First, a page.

Brunch recommends: Five books on Dalit literature

  • Supriya Sharma
  • Updated: Oct 08, 2016 18:49 IST

The struggles of a people are best understood through their writing. For those interested in reading up about caste-based discrimination in India to put the current protests in context, here’s a very short (and by no means definitive) reading list:

1. Annihilation of Caste (1936), BR Ambedkar

Dr Ambedkar’s essay highlights the damage done to Hindu society by the caste system. In it, he critiques Hindu scriptures that propagated caste. He believed, to end the practice, it was vital to do away with the sources of such notions. This essay was written as a speech for an event, but after his invitation was withdrawn for its content, Ambedkar self-published it.

Tiny extract: Among Sikhs and Muslims there is a social cement which makes them Bhais. Among Hindus there is no such cement.... So long as Caste remains, there will be no Sanghatan.

2. Baluta (1978), Daya Pawar

Poet Daya Pawar’s Baluta was among the first Dalit autobiographies in Marathi. Pawar writes about growing up as an untouchable Mahar in Maharashtra of the 1940s-50s. An English translation by author Jerry Pinto was published in 2015.

Tiny extract: We were supposed to run in front of the horse of any important person... We dragged away the carcasses of dead animals. For all this, what did we get? Baluta, our share of the village harvest.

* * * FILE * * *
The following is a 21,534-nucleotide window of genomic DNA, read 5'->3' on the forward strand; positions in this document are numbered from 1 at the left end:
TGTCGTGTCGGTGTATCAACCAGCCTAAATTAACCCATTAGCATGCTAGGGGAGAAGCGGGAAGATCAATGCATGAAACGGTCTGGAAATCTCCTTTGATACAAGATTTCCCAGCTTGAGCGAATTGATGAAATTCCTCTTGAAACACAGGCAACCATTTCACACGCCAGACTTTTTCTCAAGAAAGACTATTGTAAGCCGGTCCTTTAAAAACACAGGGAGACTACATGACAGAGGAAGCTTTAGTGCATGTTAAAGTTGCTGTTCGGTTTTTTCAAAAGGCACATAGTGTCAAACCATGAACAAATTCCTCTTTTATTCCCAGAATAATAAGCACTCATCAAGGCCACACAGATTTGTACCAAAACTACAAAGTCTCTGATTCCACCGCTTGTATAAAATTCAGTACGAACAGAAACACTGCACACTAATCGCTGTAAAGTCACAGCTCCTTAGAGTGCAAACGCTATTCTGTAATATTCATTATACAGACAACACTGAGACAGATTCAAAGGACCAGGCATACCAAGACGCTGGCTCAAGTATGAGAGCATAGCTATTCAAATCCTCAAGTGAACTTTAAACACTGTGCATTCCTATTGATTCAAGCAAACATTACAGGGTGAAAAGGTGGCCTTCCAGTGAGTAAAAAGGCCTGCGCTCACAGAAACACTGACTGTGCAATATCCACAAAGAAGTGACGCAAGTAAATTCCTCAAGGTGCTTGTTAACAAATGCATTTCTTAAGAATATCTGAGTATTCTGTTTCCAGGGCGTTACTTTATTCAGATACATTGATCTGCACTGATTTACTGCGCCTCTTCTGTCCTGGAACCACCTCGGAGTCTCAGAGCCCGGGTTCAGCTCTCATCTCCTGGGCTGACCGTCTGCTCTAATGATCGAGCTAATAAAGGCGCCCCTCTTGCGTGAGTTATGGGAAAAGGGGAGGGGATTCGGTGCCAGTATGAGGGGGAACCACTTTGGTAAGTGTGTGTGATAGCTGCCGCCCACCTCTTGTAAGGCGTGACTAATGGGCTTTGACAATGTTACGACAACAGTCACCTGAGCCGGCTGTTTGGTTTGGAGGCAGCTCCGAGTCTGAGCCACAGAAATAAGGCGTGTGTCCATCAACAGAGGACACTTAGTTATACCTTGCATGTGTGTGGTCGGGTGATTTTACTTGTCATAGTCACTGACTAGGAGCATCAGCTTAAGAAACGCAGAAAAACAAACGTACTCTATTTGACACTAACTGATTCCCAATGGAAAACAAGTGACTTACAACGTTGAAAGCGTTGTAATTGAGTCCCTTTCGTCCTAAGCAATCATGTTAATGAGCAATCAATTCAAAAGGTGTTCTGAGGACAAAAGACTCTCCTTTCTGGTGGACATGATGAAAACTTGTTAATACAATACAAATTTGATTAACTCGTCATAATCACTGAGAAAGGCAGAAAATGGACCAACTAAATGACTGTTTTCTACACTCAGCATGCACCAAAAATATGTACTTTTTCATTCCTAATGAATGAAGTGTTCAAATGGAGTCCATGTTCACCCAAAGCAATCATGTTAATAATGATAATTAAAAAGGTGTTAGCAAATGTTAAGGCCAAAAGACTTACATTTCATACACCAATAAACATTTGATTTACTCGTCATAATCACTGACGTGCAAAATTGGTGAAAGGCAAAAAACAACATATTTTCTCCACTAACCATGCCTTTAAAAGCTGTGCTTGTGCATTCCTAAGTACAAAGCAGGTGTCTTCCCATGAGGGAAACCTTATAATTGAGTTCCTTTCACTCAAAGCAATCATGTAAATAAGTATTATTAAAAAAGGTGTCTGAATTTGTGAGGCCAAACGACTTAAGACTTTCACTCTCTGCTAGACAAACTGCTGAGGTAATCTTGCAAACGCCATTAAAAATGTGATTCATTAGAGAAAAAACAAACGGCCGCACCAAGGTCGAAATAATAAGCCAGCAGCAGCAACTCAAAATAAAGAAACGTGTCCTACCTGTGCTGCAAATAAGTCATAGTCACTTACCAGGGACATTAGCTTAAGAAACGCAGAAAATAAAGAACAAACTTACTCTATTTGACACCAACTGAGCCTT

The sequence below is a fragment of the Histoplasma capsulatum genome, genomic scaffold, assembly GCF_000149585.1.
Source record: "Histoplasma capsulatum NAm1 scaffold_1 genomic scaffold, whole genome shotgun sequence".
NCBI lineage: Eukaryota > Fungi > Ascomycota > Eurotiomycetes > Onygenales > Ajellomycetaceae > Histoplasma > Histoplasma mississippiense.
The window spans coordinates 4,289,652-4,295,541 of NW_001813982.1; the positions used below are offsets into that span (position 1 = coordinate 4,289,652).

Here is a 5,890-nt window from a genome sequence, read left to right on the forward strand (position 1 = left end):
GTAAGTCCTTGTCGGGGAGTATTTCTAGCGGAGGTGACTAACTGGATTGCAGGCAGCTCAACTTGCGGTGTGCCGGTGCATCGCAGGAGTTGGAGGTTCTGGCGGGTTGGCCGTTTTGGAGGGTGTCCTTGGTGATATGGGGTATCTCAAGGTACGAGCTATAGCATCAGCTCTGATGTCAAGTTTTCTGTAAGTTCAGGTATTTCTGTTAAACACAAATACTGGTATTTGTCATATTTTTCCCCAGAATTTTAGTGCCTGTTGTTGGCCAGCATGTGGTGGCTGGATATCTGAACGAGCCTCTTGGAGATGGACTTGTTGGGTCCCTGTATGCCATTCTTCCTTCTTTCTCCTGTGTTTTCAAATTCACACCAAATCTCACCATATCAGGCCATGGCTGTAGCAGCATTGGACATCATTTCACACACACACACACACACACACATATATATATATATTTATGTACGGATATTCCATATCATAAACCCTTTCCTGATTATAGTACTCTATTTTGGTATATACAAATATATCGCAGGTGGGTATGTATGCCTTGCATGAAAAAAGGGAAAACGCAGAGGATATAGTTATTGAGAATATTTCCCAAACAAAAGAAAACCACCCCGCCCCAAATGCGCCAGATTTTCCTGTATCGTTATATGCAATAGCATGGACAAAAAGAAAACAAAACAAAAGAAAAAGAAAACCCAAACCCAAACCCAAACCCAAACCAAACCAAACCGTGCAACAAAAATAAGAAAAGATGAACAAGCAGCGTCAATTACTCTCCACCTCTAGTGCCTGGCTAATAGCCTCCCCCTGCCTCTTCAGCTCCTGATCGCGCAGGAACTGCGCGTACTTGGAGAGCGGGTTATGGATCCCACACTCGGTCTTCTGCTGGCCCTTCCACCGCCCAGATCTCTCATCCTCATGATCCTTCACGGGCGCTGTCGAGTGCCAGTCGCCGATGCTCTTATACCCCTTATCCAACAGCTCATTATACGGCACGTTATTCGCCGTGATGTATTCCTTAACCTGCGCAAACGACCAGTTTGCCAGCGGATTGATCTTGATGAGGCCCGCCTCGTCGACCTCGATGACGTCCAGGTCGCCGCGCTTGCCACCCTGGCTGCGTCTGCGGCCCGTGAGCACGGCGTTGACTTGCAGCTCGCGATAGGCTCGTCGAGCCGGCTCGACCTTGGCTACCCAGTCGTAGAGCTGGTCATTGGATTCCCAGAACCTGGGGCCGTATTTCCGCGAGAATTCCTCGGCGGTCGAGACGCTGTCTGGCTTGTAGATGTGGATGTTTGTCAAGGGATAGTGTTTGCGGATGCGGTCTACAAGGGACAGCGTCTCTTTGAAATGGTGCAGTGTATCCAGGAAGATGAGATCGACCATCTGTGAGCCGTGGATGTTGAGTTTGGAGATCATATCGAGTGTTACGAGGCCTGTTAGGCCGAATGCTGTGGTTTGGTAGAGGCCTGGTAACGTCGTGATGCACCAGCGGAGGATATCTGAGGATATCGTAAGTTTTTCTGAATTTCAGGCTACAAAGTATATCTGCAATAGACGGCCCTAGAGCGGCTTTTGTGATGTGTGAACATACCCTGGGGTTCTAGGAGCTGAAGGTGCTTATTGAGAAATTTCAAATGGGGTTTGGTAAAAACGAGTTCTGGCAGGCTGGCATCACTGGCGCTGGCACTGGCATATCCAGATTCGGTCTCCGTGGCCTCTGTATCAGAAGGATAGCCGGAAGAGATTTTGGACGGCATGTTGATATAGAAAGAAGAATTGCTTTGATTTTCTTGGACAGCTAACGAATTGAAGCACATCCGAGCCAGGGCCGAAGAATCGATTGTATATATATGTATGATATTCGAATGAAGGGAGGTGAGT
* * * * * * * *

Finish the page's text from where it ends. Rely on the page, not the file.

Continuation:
3. Karukku (1992), Bama Faustina Soosairaj

Tamil Dalit novelist Soosairaj writes of caste discrimination within the Catholic Church. Having faced injustice in school and college, she became a nun at 26. But disillusioned with casteism within the Church, she left it after seven years. Karukku was translated into English by Lakshmi Holmström in 2000.

Tiny extract: Dalits have learnt that these others have never respected them as human beings, but bent the religion to their benefit, to maintain their own falsehoods.

4. Joothan (1997), Omprakash Valmiki

Hindi writer-poet OP Valmiki describes life as an untouchable in the 1950s. He writes of the dehumanisation that was part of the everyday for his people – the ‘chuhra’ caste in Muzaffarnagar, Uttar Pradesh. Though Joothan is best read in the original, an award-winning English translation by Canadian scholar Arun Prabha Mukherjee is also available.

Tiny extract: But father’s face and words kept coming back to me: “You have to improve the caste by studying.” He did not know that caste cannot be improved by education. It can be improved only by being born into the right caste.

5. The Ballad of Bant Singh: A Qissa of Courage (2016), Nirupama Dutt

Dalit singer-activist Bant Singh’s biography is a tale of courage as well as social commentary on the oppression faced by Dalit Mazhabi Sikhs in Punjab. Singh was attacked after he succeeded in obtaining convictions for the upper-caste Jat men who gang-raped his daughter. He lost his arms and a leg in the assault, but not his spirit.

Tiny extract: Anyway, what use are my arms and my legs, I have to sing with my throat.

From HT Brunch, August 7, 2016

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